An addition of toasted pumpernickel flour is enhanced by both molasses and cocoa, taking the foundation of the German rye three steps further. The very slight chocolate overtones and the sweetness from the molasses partner well with these grains, though the dough will be sticky to work with.
Excerpted from One Dough, Ten Breads, © 2016 by Sarah Black. Reproduced by permission of Houghton Mifflin Harcourt. All rights reserved.
Measure and weigh the yeast, salt, and cocoa powder separately and set them aside.
Weigh the warm water into a small bowl. The warm water should feel hot to the touch, between 105 degrees and 115 degrees F. Sprinkle the yeast on top of the water, stir to dissolve, and set aside.
Weigh the bread flour and whole wheat flour, and combine in a large mixing bowl with the 4 ounces toasted pumpernickel flour. Sprinkle the cocoa powder and salt on top of the flour, stir to incorporate, and then make a well in the center.
Weigh the cool water into a small bowl, then the molasses into another small bowl. The cool water temperature should be between 70 degrees and 75 degrees F.
Add the yeast mixture to the flour mixture, stir 3 or 4 turns, and then, little by little, add the cool water. Mix with your hands for 2 to 3 minutes, and then add the molasses. Continue mixing until all of the ingredients are incorporated, the grit of the salt is dissolved, and the dough forms a rough and shaggy mass, and then stop.
Cover the bowl with a kitchen towel or plastic wrap and let the dough stand still for about 30 minutes.
Sprinkle your work surface with flour and then use a plastic bowl scraper to scrape the dough out onto it. Tap your hands in a little flour, then gently flatten the dough into a rectangle, with the short side facing you.
Use your fingers or the plastic scraper to flip the top edge of the dough down to just below the center, then flip the bottom edge up to just above the center. Repeat this process for the right and left sides, then turn the dough over and dust off the flour.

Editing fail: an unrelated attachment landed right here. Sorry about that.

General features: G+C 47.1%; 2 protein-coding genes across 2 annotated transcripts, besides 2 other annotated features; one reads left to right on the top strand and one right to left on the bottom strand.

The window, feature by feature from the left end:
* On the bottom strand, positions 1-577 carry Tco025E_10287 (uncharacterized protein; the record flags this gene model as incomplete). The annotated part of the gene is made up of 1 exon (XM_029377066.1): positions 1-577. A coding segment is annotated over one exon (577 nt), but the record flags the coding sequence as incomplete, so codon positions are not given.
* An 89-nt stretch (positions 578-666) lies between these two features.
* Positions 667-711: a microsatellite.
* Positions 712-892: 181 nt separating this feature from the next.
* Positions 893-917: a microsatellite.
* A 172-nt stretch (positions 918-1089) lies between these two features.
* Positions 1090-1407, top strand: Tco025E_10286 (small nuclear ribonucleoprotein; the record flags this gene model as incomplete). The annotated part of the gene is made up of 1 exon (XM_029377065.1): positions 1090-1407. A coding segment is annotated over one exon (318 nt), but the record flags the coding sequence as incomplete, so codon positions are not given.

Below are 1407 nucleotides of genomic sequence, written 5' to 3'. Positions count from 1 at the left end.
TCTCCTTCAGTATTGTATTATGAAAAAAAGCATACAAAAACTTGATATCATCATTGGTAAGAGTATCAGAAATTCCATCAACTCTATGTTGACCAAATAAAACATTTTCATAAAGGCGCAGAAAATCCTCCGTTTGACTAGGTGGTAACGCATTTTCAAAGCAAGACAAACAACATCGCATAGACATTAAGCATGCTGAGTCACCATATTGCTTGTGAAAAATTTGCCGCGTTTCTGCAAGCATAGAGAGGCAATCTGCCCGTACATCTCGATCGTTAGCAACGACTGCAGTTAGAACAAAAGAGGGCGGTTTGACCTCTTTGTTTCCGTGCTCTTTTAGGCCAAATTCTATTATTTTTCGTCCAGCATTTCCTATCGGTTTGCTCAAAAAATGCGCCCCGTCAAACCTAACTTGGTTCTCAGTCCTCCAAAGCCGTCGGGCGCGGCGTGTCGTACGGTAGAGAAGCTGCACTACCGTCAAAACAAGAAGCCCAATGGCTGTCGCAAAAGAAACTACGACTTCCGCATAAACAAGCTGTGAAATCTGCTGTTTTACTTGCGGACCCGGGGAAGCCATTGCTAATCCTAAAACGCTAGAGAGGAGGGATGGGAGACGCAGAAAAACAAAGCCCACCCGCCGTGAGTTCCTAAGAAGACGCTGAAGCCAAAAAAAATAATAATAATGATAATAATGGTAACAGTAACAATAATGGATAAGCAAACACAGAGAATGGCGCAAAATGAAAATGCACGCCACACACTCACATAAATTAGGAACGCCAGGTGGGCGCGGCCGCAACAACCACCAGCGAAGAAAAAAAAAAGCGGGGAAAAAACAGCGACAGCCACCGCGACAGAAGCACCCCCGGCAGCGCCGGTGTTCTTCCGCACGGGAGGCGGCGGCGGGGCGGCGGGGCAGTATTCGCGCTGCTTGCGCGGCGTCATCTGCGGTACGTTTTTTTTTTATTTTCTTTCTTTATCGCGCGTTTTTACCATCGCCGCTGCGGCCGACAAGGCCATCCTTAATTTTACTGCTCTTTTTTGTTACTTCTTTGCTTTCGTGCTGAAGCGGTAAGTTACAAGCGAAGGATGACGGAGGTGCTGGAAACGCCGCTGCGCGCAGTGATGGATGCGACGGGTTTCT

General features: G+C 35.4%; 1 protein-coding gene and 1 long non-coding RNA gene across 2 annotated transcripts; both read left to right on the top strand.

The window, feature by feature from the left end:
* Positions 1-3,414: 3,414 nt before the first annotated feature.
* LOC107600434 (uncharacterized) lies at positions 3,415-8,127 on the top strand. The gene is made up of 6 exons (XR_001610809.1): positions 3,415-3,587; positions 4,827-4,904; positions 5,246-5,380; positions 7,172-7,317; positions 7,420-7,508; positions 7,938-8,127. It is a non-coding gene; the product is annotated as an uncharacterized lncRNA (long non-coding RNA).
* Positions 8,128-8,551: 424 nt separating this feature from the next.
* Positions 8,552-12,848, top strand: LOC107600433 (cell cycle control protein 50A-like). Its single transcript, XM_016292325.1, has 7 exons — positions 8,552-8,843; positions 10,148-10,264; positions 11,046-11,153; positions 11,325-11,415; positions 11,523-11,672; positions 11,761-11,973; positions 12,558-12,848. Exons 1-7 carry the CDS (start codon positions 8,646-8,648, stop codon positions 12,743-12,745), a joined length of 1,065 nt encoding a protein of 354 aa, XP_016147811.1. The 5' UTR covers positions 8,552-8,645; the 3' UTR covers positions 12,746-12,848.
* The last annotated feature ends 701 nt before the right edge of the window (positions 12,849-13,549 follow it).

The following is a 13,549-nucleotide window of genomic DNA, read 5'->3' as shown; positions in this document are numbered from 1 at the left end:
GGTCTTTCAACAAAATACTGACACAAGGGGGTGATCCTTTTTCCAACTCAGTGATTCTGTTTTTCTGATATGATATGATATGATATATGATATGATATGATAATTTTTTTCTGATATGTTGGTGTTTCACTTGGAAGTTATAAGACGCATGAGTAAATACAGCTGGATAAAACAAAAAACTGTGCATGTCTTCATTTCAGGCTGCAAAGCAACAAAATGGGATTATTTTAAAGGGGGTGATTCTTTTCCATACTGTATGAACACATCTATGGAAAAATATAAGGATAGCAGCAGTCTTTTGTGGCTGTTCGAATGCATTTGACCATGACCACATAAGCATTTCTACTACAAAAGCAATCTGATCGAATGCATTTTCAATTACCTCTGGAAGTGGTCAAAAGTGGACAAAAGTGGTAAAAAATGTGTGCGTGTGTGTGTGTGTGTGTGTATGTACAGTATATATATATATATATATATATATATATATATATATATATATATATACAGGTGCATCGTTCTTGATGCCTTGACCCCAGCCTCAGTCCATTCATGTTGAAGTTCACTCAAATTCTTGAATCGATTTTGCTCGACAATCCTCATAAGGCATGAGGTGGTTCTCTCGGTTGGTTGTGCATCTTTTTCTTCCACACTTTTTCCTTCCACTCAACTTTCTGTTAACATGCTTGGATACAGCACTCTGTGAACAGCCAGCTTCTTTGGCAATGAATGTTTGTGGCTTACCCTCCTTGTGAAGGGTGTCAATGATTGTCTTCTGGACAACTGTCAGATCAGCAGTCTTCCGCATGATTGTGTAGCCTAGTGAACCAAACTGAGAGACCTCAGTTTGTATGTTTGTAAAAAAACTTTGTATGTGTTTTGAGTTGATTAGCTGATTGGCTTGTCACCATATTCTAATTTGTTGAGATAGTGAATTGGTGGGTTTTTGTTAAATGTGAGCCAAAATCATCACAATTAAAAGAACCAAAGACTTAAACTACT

Oil a second large bowl, then place the dough in it, seam side up, to oil the top. Then turn it seam side down, and cover the bowl with oiled plastic wrap. Mark the time with a felt-tipped pen on the plastic wrap and allow the dough to rest and rise in a moderately cool place until it has doubled in volume, 1 to 2 hours, depending on the heat of your environment.
After the first 30 minutes of fermentation, turn the dough out of the bowl onto your work surface, and fold again as described on the previous page. Return the dough to the bowl, cover, and complete the fermentation.
Sarah’s Note: Because pumpernickel flour is low in protein, this dough benefits from additional folding, which develops strength.
Once the dough has doubled in volume, sprinkle a little more flour onto your work surface, then scrape the dough out onto it, letting the dough assume its natural shape. Dust the top of the dough with a little flour and pat it down gently. Divide the dough into 4 equal pieces, and then pre-shape them into logs. Let the dough rest for about 10 minutes, and then shape the logs into batards.
To proof the mini batards, take a kitchen towel about the size of your baking sheet, and place it on top of the baking sheet. Tuck the left edge of the towel under itself, then sprinkle the entire towel heavily with flour. Place the first batard, seam side down, on top of the towel at the very left end and the second batard below it. Pull the towel on the right toward the batard to form a loop up against the dough. Place the third and fourth batards on the towel next to the first two, and pull the towel to make another loop. Finish by tucking the right-hand edge of the towel under itself. Cover with oiled plastic wrap and let the batards proof until the dough has doubled in volume, 30 to 40 minutes.
While the shaped dough is proofing, preheat the oven to 480 degrees F, with an empty pan for creating steam on the bottom of the oven. Have ready a spritzer filled with water near the oven and approximately 8 ounces of hot water to pour into the empty pan in the oven to create steam.
Once the batards have approximately doubled in volume, transfer them to a baking sheet. Dust a little of the reserved toasted pumpernickel flour on top for a decorative look and smooth the flour gently with your hand. Dip a lame or straightedge razor in water, and score with curved lines as pictured.
Open the oven door, slide the baking sheet with the batards onto the middle rack, and pour the hot water into the empty pan below to create steam before quickly closing the oven door. After 1 minute, open the oven door and spritz around the batards, then close the door.
The mini batards should bake in 30 to 35 minutes.
Let the batards cool completely on a wire rack.